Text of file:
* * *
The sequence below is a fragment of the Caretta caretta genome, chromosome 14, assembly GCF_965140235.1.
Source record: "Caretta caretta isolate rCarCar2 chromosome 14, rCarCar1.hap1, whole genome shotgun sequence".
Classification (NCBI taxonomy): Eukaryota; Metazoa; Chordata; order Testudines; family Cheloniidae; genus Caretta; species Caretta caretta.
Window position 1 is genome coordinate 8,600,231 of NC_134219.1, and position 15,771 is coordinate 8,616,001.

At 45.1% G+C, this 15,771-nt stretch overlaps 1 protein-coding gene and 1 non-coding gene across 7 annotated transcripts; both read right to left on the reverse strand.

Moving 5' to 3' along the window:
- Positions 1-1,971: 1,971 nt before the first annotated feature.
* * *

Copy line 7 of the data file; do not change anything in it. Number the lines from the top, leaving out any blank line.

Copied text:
- Positions 1-1,971: 1,971 nt before the first annotated feature.